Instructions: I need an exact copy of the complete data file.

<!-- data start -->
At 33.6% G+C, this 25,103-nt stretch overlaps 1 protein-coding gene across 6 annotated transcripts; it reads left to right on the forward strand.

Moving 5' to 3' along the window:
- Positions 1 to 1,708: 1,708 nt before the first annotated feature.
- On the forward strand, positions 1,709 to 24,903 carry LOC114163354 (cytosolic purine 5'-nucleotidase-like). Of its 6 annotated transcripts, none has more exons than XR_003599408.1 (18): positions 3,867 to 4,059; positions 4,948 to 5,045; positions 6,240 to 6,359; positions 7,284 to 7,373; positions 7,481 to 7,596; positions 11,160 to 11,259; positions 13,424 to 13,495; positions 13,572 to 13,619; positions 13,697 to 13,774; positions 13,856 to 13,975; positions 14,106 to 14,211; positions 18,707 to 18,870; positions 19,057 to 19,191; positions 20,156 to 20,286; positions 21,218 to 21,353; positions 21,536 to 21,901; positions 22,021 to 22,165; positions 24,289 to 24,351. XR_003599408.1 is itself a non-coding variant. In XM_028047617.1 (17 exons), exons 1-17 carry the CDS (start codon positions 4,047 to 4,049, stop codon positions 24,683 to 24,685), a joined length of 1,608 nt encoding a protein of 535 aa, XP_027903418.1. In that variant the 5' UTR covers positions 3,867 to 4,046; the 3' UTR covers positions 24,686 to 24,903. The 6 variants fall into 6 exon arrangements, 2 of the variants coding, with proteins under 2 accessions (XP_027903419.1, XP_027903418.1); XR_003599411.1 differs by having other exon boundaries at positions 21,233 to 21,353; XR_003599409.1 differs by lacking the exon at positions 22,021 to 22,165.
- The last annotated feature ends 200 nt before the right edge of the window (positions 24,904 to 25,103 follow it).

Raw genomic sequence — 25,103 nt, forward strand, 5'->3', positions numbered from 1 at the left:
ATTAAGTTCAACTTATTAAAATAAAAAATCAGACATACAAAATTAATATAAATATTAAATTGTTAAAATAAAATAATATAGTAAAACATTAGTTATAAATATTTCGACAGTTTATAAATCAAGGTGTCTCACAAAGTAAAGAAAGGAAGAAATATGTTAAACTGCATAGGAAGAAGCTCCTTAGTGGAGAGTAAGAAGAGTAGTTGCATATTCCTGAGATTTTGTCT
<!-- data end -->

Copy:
At 33.6% G+C, this 25,103-nt stretch overlaps 1 protein-coding gene across 6 annotated transcripts; it reads left to right on the forward strand.

Moving 5' to 3' along the window:
- Positions 1 to 1,708: 1,708 nt before the first annotated feature.
- On the forward strand, positions 1,709 to 24,903 carry LOC114163354 (cytosolic purine 5'-nucleotidase-like). Of its 6 annotated transcripts, none has more exons than XR_003599408.1 (18): positions 3,867 to 4,059; positions 4,948 to 5,045; positions 6,240 to 6,359; positions 7,284 to 7,373; positions 7,481 to 7,596; positions 11,160 to 11,259; positions 13,424 to 13,495; positions 13,572 to 13,619; positions 13,697 to 13,774; positions 13,856 to 13,975; positions 14,106 to 14,211; positions 18,707 to 18,870; positions 19,057 to 19,191; positions 20,156 to 20,286; positions 21,218 to 21,353; positions 21,536 to 21,901; positions 22,021 to 22,165; positions 24,289 to 24,351. XR_003599408.1 is itself a non-coding variant. In XM_028047617.1 (17 exons), exons 1-17 carry the CDS (start codon positions 4,047 to 4,049, stop codon positions 24,683 to 24,685), a joined length of 1,608 nt encoding a protein of 535 aa, XP_027903418.1. In that variant the 5' UTR covers positions 3,867 to 4,046; the 3' UTR covers positions 24,686 to 24,903. The 6 variants fall into 6 exon arrangements, 2 of the variants coding, with proteins under 2 accessions (XP_027903419.1, XP_027903418.1); XR_003599411.1 differs by having other exon boundaries at positions 21,233 to 21,353; XR_003599409.1 differs by lacking the exon at positions 22,021 to 22,165.
- The last annotated feature ends 200 nt before the right edge of the window (positions 24,904 to 25,103 follow it).

Raw genomic sequence — 25,103 nt, forward strand, 5'->3', positions numbered from 1 at the left:
ATTAAGTTCAACTTATTAAAATAAAAAATCAGACATACAAAATTAATATAAATATTAAATTGTTAAAATAAAATAATATAGTAAAACATTAGTTATAAATATTTCGACAGTTTATAAATCAAGGTGTCTCACAAAGTAAAGAAAGGAAGAAATATGTTAAACTGCATAGGAAGAAGCTCCTTAGTGGAGAGTAAGAAGAGTAGTTGCATATTCCTGAGATTTTGTCT